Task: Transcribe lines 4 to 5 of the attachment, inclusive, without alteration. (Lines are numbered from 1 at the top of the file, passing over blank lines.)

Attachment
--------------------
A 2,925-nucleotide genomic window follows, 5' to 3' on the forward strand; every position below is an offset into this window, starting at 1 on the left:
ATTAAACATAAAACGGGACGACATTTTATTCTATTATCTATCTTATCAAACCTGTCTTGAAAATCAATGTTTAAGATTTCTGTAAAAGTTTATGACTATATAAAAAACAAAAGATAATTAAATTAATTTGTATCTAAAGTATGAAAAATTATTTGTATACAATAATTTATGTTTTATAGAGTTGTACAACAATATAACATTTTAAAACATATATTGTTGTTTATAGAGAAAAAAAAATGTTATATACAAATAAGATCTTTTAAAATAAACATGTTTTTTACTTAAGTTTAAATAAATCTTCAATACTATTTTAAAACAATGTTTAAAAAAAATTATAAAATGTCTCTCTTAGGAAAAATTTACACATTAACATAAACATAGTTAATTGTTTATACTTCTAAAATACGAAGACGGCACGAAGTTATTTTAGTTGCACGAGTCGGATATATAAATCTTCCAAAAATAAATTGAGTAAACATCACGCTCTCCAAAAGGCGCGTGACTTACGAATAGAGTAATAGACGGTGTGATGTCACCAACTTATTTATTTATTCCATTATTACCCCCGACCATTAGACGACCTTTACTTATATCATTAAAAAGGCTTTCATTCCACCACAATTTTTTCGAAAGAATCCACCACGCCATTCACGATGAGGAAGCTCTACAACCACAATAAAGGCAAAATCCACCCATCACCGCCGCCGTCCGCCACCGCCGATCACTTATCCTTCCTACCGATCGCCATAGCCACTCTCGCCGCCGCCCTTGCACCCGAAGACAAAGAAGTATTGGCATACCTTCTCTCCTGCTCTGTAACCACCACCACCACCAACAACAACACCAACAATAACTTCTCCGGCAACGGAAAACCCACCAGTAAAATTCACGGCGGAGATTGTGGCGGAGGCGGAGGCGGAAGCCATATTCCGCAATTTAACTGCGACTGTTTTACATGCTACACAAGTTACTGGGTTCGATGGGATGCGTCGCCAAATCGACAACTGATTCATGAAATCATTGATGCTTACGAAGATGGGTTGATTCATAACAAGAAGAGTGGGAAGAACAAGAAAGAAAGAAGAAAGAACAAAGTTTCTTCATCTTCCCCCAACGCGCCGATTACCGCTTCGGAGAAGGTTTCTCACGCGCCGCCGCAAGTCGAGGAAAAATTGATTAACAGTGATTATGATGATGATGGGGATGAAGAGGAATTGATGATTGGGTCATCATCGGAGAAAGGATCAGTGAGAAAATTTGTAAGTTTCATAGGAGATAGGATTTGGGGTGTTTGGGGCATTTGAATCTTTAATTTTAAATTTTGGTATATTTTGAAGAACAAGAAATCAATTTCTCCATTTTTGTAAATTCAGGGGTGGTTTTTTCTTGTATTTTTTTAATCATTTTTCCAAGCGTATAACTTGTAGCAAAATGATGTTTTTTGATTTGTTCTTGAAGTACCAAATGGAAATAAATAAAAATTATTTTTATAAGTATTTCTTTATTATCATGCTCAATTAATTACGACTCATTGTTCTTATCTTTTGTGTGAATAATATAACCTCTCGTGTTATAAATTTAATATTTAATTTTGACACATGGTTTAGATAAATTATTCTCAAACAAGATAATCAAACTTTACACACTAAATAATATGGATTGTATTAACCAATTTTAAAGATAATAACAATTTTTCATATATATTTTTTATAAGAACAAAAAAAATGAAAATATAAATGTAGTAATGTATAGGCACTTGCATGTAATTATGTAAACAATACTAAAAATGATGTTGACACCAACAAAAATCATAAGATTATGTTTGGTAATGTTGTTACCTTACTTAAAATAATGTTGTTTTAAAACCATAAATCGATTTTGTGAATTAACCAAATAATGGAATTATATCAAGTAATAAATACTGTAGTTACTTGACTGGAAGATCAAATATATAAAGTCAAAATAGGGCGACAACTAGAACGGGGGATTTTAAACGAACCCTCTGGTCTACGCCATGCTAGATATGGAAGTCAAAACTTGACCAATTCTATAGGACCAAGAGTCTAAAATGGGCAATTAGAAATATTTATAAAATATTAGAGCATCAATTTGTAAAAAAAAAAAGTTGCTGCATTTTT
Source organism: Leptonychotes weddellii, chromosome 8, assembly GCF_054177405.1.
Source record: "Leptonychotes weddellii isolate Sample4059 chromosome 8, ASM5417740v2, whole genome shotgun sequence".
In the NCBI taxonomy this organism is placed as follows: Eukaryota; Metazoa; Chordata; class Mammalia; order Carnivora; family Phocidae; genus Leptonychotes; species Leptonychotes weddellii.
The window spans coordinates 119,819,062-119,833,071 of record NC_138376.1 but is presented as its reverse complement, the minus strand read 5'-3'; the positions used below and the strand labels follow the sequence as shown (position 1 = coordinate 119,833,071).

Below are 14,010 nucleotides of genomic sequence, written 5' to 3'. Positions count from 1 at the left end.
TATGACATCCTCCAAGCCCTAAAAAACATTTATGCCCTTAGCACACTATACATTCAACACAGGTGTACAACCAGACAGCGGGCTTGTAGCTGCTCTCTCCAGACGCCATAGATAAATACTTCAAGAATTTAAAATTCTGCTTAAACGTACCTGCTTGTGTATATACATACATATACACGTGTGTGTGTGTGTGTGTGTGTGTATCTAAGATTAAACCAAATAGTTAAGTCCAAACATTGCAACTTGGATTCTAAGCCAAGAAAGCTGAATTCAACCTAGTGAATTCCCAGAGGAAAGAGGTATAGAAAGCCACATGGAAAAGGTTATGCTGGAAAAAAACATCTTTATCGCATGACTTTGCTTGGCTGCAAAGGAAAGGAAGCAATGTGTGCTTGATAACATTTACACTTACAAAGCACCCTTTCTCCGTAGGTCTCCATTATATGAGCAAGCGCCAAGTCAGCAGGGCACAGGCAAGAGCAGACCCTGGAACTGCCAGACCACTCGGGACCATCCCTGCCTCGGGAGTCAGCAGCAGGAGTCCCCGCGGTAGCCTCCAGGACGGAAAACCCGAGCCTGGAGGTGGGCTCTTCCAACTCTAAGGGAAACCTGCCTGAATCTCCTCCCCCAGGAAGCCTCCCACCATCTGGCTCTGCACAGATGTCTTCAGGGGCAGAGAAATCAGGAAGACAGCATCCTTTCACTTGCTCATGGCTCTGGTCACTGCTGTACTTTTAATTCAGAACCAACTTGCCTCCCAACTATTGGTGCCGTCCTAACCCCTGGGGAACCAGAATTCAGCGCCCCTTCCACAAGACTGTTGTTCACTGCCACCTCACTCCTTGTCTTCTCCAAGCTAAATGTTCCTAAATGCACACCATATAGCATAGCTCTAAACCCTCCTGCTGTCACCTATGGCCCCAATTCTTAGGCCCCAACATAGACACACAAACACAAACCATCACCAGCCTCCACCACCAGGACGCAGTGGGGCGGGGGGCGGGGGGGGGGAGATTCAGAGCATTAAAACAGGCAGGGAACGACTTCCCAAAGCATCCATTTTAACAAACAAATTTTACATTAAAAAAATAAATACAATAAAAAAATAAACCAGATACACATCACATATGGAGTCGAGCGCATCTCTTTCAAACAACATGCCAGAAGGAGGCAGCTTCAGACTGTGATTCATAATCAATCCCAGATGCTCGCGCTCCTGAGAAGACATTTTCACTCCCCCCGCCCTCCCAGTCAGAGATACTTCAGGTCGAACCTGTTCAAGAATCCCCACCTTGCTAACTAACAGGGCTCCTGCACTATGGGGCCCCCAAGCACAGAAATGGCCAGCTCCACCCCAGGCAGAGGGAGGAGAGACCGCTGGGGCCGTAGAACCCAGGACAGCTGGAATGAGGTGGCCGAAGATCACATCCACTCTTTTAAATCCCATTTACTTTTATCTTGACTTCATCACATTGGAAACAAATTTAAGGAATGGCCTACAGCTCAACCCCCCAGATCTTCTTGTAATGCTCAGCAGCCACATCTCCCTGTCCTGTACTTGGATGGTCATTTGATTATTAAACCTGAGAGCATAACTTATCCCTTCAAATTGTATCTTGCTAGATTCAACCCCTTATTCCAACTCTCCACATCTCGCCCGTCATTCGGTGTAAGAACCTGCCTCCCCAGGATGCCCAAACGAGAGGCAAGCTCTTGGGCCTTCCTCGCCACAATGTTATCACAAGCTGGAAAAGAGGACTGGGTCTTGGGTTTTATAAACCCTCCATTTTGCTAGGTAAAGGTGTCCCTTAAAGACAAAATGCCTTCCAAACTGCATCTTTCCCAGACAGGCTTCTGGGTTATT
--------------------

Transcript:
Source record: "Leptonychotes weddellii isolate Sample4059 chromosome 8, ASM5417740v2, whole genome shotgun sequence".
In the NCBI taxonomy this organism is placed as follows: Eukaryota; Metazoa; Chordata; class Mammalia; order Carnivora; family Phocidae; genus Leptonychotes; species Leptonychotes weddellii.